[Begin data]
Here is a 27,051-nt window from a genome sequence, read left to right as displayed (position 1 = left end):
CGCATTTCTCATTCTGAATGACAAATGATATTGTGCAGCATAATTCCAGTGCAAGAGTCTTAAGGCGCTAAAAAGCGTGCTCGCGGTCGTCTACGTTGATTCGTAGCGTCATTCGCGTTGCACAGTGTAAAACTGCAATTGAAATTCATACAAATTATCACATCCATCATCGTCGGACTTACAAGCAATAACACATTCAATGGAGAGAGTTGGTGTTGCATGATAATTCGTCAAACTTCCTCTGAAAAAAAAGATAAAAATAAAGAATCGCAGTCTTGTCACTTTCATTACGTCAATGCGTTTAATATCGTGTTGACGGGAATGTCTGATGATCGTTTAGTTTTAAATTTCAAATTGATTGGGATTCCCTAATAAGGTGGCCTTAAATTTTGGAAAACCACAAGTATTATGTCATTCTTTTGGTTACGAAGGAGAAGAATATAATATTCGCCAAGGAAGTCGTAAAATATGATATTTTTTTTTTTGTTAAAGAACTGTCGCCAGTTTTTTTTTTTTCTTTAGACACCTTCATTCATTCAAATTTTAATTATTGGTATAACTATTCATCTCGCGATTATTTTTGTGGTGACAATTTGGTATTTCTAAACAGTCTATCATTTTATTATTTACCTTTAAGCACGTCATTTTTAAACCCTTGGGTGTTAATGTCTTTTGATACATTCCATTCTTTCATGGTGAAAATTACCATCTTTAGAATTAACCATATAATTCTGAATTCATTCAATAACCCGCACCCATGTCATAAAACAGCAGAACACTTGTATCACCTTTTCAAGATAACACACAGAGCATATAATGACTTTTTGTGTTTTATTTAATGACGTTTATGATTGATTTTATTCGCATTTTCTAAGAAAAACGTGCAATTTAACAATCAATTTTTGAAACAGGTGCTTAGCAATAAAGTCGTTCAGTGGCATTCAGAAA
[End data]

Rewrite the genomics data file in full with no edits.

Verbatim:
Here is a 27,051-nt window from a genome sequence, read left to right as displayed (position 1 = left end):
CGCATTTCTCATTCTGAATGACAAATGATATTGTGCAGCATAATTCCAGTGCAAGAGTCTTAAGGCGCTAAAAAGCGTGCTCGCGGTCGTCTACGTTGATTCGTAGCGTCATTCGCGTTGCACAGTGTAAAACTGCAATTGAAATTCATACAAATTATCACATCCATCATCGTCGGACTTACAAGCAATAACACATTCAATGGAGAGAGTTGGTGTTGCATGATAATTCGTCAAACTTCCTCTGAAAAAAAAGATAAAAATAAAGAATCGCAGTCTTGTCACTTTCATTACGTCAATGCGTTTAATATCGTGTTGACGGGAATGTCTGATGATCGTTTAGTTTTAAATTTCAAATTGATTGGGATTCCCTAATAAGGTGGCCTTAAATTTTGGAAAACCACAAGTATTATGTCATTCTTTTGGTTACGAAGGAGAAGAATATAATATTCGCCAAGGAAGTCGTAAAATATGATATTTTTTTTTTTGTTAAAGAACTGTCGCCAGTTTTTTTTTTTTCTTTAGACACCTTCATTCATTCAAATTTTAATTATTGGTATAACTATTCATCTCGCGATTATTTTTGTGGTGACAATTTGGTATTTCTAAACAGTCTATCATTTTATTATTTACCTTTAAGCACGTCATTTTTAAACCCTTGGGTGTTAATGTCTTTTGATACATTCCATTCTTTCATGGTGAAAATTACCATCTTTAGAATTAACCATATAATTCTGAATTCATTCAATAACCCGCACCCATGTCATAAAACAGCAGAACACTTGTATCACCTTTTCAAGATAACACACAGAGCATATAATGACTTTTTGTGTTTTATTTAATGACGTTTATGATTGATTTTATTCGCATTTTCTAAGAAAAACGTGCAATTTAACAATCAATTTTTGAAACAGGTGCTTAGCAATAAAGTCGTTCAGTGGCATTCAGAAA